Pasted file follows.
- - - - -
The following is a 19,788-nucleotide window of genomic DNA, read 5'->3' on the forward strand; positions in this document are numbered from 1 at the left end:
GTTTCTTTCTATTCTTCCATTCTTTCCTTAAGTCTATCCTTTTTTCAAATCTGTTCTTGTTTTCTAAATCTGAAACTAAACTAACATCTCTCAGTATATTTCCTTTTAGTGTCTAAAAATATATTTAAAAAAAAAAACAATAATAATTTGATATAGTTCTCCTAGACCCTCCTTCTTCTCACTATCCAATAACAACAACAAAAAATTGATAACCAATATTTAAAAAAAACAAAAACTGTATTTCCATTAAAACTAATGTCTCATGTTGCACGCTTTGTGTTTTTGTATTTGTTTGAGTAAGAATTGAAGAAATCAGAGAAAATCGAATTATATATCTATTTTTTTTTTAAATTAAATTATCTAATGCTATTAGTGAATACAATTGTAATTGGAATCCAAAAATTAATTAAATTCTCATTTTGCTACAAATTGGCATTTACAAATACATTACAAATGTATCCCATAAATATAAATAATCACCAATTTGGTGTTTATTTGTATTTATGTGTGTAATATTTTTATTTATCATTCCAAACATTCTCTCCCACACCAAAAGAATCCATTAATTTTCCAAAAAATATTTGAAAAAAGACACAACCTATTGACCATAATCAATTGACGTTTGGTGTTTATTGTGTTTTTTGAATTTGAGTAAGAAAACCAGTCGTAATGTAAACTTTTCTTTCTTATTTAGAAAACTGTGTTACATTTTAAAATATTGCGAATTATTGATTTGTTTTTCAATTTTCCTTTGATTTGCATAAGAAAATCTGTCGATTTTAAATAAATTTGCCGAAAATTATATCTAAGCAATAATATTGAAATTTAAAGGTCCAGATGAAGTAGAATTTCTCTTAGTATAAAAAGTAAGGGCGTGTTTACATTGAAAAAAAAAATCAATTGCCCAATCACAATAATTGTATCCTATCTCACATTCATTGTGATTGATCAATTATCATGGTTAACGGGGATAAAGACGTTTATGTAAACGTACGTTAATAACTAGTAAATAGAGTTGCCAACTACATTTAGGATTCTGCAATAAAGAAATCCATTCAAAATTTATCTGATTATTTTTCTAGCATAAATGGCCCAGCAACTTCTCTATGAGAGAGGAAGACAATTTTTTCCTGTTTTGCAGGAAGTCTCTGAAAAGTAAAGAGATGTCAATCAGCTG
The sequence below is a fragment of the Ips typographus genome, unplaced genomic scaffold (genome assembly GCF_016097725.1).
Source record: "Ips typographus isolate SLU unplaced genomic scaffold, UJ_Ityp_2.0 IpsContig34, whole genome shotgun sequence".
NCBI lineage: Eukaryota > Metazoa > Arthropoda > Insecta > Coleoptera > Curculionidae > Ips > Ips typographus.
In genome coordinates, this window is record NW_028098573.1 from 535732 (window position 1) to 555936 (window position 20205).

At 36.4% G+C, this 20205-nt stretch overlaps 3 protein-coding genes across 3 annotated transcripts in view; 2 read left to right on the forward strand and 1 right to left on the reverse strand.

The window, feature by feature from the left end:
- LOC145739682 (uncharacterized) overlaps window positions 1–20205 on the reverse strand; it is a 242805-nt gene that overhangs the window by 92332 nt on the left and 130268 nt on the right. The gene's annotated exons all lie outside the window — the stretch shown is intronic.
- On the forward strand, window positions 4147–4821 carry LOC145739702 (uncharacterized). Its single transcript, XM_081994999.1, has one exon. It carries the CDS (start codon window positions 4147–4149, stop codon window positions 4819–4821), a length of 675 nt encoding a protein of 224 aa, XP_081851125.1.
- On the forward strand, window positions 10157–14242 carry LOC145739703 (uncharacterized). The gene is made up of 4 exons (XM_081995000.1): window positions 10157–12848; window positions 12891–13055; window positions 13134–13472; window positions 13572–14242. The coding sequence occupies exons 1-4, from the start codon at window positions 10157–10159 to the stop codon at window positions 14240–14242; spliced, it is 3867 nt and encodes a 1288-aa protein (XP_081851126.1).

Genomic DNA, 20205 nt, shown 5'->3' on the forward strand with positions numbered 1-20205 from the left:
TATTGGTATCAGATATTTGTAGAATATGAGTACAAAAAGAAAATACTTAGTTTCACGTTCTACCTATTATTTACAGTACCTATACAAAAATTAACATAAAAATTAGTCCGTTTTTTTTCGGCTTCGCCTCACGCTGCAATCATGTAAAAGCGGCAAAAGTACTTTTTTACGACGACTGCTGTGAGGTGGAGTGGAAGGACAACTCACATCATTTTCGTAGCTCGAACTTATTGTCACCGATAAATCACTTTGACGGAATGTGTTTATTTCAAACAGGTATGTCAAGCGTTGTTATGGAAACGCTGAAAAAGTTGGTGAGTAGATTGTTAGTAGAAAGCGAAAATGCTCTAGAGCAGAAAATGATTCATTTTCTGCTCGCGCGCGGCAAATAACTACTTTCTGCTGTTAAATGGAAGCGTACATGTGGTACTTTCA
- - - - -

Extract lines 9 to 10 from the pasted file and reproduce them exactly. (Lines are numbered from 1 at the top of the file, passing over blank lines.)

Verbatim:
- LOC145739682 (uncharacterized) overlaps window positions 1–20205 on the reverse strand; it is a 242805-nt gene that overhangs the window by 92332 nt on the left and 130268 nt on the right. The gene's annotated exons all lie outside the window — the stretch shown is intronic.
- On the forward strand, window positions 4147–4821 carry LOC145739702 (uncharacterized). Its single transcript, XM_081994999.1, has one exon. It carries the CDS (start codon window positions 4147–4149, stop codon window positions 4819–4821), a length of 675 nt encoding a protein of 224 aa, XP_081851125.1.